How do YOU encourage good behavior?

Discussion in 'Substitute Teachers' started by Mrs_B, Nov 30, 2006.

  1. Mrs_B

    Mrs_B Comrade

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    Nov 30, 2006

    I am trying to collect some ideas for encouraging good behavior when I sub grades K-5. I'd love to hear what you do!

    When I subbed for 2 days in 4th grade I put the word GAMES on the board and erased a letter when they got too talkative, etc. We played Heads Up Seven-Up and Four Corners at the end of the day. I assume this would work with 5th graders as well. 3rd graders or younger though?

    I know my son had a sub last week in 1st grade who drew 5 boxes on the whiteboard leading up to a Prize Circle. She moved a smiley face magnet up or down accordingly. At the end of the day they got an oragami blow-up ball (the kids loved) and the second day snack size m&m's.

    I've also seen a sub use a smiley face on a popsicle stick for Kindergarten. The flip side had a sad face to let them know when they were getting too noisy. No rewards were given.

    Anyone willing to share their tips?
     
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  3. Shane Steinmetz

    Shane Steinmetz Rookie

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    Dec 8, 2006

    The primary tactic that I use for elementary school students is focusing attention on them in front of the entire class. I'll prominently thank them for being quiet and hard-working while the rest of the class continues to talk or misbehave. 90% of the time, the rest of the class notices and hurries to behave well so that they can receive the same recognition. Calmly recognizing good behavior and calmly admonishing misbehavior works well.

    I learned in a classroom management workshop months ago that disciplining students by using questions to halt behavior is ineffective. Asking a student what they are doing when they misbehave only invites further arguments or distracting conversation. Quickly and directly telling a student to stop the undesired behavior or to change what is being done is more effective.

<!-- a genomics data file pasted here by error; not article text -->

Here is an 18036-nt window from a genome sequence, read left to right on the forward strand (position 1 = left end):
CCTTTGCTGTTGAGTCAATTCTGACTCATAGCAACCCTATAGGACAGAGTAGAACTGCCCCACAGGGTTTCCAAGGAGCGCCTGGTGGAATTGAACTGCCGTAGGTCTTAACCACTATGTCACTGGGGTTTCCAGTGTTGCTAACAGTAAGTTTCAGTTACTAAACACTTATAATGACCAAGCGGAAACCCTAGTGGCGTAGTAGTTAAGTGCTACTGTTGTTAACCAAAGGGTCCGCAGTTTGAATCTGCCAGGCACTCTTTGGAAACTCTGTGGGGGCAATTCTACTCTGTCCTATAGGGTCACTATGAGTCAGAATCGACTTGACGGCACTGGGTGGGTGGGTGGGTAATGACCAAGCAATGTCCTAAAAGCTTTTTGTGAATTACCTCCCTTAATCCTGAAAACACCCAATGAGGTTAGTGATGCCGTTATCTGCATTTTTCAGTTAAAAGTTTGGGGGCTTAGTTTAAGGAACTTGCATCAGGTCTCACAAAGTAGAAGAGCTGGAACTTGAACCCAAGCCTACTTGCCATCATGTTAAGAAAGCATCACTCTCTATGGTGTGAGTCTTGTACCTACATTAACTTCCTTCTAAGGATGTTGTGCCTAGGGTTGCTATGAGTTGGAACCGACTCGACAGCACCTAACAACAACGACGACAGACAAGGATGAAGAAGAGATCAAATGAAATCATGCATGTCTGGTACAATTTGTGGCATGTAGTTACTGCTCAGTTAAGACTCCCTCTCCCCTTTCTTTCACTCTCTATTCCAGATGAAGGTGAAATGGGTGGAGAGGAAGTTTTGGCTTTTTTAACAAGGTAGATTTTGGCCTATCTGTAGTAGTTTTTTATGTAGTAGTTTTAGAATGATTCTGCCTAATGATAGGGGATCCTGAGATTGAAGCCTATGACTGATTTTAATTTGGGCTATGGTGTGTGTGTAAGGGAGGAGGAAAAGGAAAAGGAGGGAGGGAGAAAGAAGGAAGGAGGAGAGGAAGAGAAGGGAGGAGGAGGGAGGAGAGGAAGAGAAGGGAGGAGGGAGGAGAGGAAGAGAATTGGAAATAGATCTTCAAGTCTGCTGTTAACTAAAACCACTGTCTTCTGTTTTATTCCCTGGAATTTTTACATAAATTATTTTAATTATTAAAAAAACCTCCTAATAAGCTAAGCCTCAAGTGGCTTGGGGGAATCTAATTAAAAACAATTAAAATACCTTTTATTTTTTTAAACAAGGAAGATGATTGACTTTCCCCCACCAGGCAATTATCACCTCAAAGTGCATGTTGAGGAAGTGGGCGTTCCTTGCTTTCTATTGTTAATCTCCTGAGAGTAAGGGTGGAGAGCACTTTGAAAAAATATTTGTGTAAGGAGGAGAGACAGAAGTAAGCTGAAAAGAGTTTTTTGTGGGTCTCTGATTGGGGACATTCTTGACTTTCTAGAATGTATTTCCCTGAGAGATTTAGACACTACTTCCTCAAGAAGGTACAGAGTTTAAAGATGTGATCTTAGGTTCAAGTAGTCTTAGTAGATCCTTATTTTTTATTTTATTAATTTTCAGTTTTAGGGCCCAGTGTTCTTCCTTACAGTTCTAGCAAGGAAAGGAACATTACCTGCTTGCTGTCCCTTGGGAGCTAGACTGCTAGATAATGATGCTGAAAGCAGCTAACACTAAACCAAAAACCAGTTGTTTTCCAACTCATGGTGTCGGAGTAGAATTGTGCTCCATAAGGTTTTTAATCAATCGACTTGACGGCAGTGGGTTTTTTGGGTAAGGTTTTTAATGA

As a side note, I wouldn't recommend using the "positive focus" tactic on high school students, though. They already realize that they're supposed to do what needs to be done without being thanked for it, whether they choose to do it or not -- so acknowleding and complimenting simple good behavior seems to patronize the student.
     
  4. Back2Work

    Back2Work Rookie

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    Dec 23, 2006

    I have a similar method that I have used for k-3 so far. I write the word SUPERSTARS on the board. I then tell the class that as the day goes on, when I see someone behaving appropriately, doing their work, etc. I will write their name on my superstar list. At the end of the day, whoever has their name on my list gets a small reward (sticker, small candy, tatoo). Whenever I return to a classroom that I have subbed in before, the first thing the class asks when they see me is, "Are you going to do your superstar list today?" They are all very interested to see who gets their name up when I start writing, and then they look at that child to see why they got their name up there.

    Since the middle school kids change classes, I will walk around and hand out the small rewards while they are working if they have earned them. when others see the rewards, they will usually change their behaviors if they are not behaving. If they completely turn it around, I may reward them, it would depend on the situation.

    Some students are exceptional of course. If I go to write their name on the board, and their name is already on there from earlier in the day, i will put a star next to their name. For these kids, I try to write a short note home saying how proud their families should be of their child for their outstanding behavior. If I run out of time to write a note, i will give the students with stars an extra reward.

    You can try these ideas if you like.
     

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